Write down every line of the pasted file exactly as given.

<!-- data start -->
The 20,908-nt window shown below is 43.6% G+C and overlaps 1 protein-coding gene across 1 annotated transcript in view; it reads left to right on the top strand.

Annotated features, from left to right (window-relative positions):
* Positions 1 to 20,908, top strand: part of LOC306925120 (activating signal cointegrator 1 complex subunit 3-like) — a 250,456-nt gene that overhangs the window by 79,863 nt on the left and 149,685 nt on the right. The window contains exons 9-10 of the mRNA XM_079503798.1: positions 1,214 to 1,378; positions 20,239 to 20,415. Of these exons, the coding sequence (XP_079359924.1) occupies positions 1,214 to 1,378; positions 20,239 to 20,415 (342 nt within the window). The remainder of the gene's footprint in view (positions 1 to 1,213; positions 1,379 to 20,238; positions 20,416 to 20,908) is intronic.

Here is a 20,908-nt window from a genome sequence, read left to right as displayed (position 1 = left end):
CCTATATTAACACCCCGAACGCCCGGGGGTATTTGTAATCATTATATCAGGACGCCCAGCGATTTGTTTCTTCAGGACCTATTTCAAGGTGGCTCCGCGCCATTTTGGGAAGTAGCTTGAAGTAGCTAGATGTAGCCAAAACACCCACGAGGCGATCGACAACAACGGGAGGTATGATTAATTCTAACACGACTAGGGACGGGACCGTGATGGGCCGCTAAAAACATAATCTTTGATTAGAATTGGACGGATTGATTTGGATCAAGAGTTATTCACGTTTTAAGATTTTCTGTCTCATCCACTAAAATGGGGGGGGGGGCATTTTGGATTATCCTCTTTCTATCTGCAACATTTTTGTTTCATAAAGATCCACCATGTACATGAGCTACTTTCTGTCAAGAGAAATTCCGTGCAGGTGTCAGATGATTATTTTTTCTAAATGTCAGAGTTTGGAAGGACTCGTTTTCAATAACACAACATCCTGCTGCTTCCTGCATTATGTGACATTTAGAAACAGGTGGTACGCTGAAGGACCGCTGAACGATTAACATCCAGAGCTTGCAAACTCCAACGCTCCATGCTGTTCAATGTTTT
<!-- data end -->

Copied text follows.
The 20,908-nt window shown below is 43.6% G+C and overlaps 1 protein-coding gene across 1 annotated transcript in view; it reads left to right on the top strand.

Annotated features, from left to right (window-relative positions):
* Positions 1 to 20,908, top strand: part of LOC306925120 (activating signal cointegrator 1 complex subunit 3-like) — a 250,456-nt gene that overhangs the window by 79,863 nt on the left and 149,685 nt on the right. The window contains exons 9-10 of the mRNA XM_079503798.1: positions 1,214 to 1,378; positions 20,239 to 20,415. Of these exons, the coding sequence (XP_079359924.1) occupies positions 1,214 to 1,378; positions 20,239 to 20,415 (342 nt within the window). The remainder of the gene's footprint in view (positions 1 to 1,213; positions 1,379 to 20,238; positions 20,416 to 20,908) is intronic.

Here is a 20,908-nt window from a genome sequence, read left to right as displayed (position 1 = left end):
CCTATATTAACACCCCGAACGCCCGGGGGTATTTGTAATCATTATATCAGGACGCCCAGCGATTTGTTTCTTCAGGACCTATTTCAAGGTGGCTCCGCGCCATTTTGGGAAGTAGCTTGAAGTAGCTAGATGTAGCCAAAACACCCACGAGGCGATCGACAACAACGGGAGGTATGATTAATTCTAACACGACTAGGGACGGGACCGTGATGGGCCGCTAAAAACATAATCTTTGATTAGAATTGGACGGATTGATTTGGATCAAGAGTTATTCACGTTTTAAGATTTTCTGTCTCATCCACTAAAATGGGGGGGGGGGCATTTTGGATTATCCTCTTTCTATCTGCAACATTTTTGTTTCATAAAGATCCACCATGTACATGAGCTACTTTCTGTCAAGAGAAATTCCGTGCAGGTGTCAGATGATTATTTTTTCTAAATGTCAGAGTTTGGAAGGACTCGTTTTCAATAACACAACATCCTGCTGCTTCCTGCATTATGTGACATTTAGAAACAGGTGGTACGCTGAAGGACCGCTGAACGATTAACATCCAGAGCTTGCAAACTCCAACGCTCCATGCTGTTCAATGTTTT